Specific measures taken in relation to WPM from China have not yet resulted in a reduced level of interceptions. In the cases of China and India, there was a high number of interceptions due to the presence of HOs in WPM bearing the ISPM15 mark. This situation is a cause for concern as it means that the presence of the ISPM15 mark cannot always be taken as providing an assurance of compliance. Four HOs, considered not present or recorded from within the EU where intercepted for the first time in 2014: Tinthia cymbalistis, Psylliodes punctifrons, Acalolepta spp. and Anastrepha fraterculus. The second largest category of interceptions from TCs concerns non-compliance with the ISPM standard for the treatment of WPM (1,918 cases) originating mainly from Russia, USA, China, India, Turkey and Belarus. Such interceptions account for most of the interceptions from the Russian Federation (88%) and most of the interceptions from the USA and China (46% and 48% respectively).

Interceptions in intra-EU trade

As regards interceptions in trade between EU Member States, the number of intercepted consignments continued to decline. Interceptions concerned mainly planting material, followed by fruit and vegetables (including ware potatoes) and cut flowers. The overall decline reflects a reduction in interceptions of WPM and pinewood from Portugal and in ware potatoes from Poland demonstrating the effectiveness of improved control measures (the number of interceptions for the presence of ring rot reduced to one in 2014).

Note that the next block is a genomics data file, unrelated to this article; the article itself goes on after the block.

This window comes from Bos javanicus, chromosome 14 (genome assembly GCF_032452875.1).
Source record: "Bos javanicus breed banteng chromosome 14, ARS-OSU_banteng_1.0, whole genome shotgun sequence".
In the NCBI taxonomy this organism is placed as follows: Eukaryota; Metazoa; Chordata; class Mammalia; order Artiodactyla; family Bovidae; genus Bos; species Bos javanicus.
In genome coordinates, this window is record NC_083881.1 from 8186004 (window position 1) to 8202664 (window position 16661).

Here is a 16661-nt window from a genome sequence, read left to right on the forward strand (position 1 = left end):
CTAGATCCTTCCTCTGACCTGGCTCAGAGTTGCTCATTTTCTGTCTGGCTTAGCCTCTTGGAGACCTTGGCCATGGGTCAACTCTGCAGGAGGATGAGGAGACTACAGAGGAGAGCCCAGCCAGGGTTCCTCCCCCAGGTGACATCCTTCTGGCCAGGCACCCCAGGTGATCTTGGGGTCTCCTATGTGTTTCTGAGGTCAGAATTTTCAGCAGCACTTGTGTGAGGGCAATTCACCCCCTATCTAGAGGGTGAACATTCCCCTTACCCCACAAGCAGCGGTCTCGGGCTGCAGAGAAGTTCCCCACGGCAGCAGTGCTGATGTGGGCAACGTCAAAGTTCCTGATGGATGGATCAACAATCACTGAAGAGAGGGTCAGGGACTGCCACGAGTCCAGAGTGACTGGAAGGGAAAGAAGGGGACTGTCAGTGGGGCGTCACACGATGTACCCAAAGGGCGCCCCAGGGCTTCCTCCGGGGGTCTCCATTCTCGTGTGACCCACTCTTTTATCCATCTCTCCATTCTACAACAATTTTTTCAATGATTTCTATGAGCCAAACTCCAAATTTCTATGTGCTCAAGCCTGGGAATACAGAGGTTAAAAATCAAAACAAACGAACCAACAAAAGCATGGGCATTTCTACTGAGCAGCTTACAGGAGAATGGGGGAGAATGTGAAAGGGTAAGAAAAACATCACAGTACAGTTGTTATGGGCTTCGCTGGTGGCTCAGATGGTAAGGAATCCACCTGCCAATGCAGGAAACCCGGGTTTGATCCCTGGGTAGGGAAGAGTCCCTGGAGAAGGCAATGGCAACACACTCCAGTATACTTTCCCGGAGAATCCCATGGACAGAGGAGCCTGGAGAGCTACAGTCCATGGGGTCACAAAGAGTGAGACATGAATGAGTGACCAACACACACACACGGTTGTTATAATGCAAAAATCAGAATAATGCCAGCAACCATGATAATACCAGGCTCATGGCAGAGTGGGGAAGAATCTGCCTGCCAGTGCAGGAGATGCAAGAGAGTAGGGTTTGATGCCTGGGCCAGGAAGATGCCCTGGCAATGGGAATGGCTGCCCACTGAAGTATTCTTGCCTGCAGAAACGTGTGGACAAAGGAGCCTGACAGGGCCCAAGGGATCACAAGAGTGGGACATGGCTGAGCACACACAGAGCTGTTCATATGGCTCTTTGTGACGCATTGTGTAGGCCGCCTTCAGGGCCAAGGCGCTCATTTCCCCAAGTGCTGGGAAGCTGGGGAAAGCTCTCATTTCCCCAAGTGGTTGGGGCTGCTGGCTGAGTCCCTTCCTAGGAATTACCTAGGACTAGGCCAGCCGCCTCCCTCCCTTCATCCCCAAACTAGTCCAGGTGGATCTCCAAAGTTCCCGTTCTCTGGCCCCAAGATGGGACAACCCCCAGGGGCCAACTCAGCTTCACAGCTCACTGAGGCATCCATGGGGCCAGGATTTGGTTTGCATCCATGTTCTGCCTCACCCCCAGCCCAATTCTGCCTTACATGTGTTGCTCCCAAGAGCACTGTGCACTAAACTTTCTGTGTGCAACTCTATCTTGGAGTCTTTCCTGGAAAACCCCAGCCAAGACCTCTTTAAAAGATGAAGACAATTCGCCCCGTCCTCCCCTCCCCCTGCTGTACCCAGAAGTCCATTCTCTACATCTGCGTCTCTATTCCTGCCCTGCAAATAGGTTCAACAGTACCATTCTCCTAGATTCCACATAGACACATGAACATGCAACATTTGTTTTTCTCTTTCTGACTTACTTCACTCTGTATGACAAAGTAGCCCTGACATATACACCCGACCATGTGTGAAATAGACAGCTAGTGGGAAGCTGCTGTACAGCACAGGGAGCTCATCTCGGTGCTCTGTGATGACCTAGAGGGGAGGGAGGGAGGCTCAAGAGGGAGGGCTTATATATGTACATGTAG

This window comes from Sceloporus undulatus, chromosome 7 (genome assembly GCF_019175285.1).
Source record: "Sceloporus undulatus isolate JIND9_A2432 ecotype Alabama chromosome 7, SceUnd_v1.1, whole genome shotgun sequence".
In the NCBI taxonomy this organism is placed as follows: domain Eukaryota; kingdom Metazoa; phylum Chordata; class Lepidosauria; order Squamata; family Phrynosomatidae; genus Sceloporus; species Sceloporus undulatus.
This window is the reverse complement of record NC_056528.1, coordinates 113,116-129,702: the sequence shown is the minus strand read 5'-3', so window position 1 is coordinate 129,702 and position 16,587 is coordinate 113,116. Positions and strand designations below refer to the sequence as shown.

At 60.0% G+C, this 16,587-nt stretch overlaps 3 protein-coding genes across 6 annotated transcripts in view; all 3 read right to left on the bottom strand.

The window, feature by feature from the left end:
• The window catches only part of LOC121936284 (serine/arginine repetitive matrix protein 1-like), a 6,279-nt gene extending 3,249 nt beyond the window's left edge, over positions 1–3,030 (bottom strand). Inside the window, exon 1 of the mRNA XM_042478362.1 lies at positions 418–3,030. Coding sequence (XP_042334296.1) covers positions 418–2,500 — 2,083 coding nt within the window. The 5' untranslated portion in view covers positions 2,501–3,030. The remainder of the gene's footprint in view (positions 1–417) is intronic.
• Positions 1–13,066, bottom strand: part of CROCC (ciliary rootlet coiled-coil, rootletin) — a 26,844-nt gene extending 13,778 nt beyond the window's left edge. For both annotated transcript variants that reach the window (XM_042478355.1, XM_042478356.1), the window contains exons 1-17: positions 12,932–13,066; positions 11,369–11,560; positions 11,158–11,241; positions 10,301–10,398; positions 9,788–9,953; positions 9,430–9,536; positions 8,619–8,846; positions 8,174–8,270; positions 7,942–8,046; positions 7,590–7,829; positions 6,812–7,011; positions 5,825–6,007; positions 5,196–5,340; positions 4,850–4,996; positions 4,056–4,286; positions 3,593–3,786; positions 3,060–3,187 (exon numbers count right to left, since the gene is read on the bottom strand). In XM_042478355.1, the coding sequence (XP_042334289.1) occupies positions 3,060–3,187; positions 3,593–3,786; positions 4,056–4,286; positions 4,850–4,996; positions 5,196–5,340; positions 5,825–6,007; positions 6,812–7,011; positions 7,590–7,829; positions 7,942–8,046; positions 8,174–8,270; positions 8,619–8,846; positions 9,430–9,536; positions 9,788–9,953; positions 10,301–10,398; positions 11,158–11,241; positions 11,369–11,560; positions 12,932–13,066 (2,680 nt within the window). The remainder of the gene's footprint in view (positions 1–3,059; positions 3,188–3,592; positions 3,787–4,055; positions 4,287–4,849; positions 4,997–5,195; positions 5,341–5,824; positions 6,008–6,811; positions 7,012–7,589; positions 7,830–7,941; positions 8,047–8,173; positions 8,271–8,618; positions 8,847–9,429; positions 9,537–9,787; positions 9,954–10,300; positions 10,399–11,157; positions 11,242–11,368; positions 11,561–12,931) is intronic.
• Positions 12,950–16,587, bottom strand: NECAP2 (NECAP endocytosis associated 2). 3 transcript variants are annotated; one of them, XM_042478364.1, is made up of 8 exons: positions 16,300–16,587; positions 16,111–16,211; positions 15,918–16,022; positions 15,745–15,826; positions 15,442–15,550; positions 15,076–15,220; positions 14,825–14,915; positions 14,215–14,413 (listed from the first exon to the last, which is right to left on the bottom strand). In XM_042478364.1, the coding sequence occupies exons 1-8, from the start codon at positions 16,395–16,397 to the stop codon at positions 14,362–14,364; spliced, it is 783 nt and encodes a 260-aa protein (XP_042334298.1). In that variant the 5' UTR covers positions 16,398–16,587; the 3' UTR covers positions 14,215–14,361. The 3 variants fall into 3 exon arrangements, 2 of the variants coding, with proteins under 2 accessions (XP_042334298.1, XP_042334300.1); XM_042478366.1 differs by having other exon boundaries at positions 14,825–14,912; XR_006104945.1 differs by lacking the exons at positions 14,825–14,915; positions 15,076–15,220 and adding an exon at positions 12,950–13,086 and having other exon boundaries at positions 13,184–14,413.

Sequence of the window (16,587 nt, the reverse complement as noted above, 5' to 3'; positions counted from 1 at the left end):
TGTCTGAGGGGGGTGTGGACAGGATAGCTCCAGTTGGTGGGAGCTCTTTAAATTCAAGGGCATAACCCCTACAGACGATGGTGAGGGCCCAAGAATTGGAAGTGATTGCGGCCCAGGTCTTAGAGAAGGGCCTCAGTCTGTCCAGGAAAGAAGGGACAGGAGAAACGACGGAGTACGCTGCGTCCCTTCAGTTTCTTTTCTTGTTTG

On the other hand, there were increased interceptions of commodities from NL most of which were of planting material with HOs, including Bemisia tabaci (intercepted by an EU protected zone for such), Phytophthora ramorum and a number of cases with Xylella fastidiosa (on ornamental coffee plants originating in Central America). Due to on-going efforts by MS the delays in making EUROPHYT notifications has decreased considerably since 2010, and appears to be stabilising at or around an EU average of 10 working days since 2012, although still above the two working days stipulated under EU legislation.

EU measures

New complimentary initiatives introduced by the Commission in 2014, including the publication on a non-EU trade Alert List, and the establishment of a Commission working group on Response to Emerging Risks from Imports (RERI), are helping the Commission, together with Member States, to timely identify where action needs to be taken to address risks from imports. In addition, the ongoing development of a HO outbreak database is anticipated to offer enhanced data management and plant health overview towards more integrated assessments of both import risk and outbreak management.

Notification of interceptions to the Commission

As regards notifications by Member States, 80% of all notifications were accounted for by nine MS and just three MS (UK, DE and NL) accounted for almost half of the total. Some MS (such as ES, IT, BE, GR, PT and RO) appear to have a low level of notifications relative to trade volumes.

(Source: DG Sante website)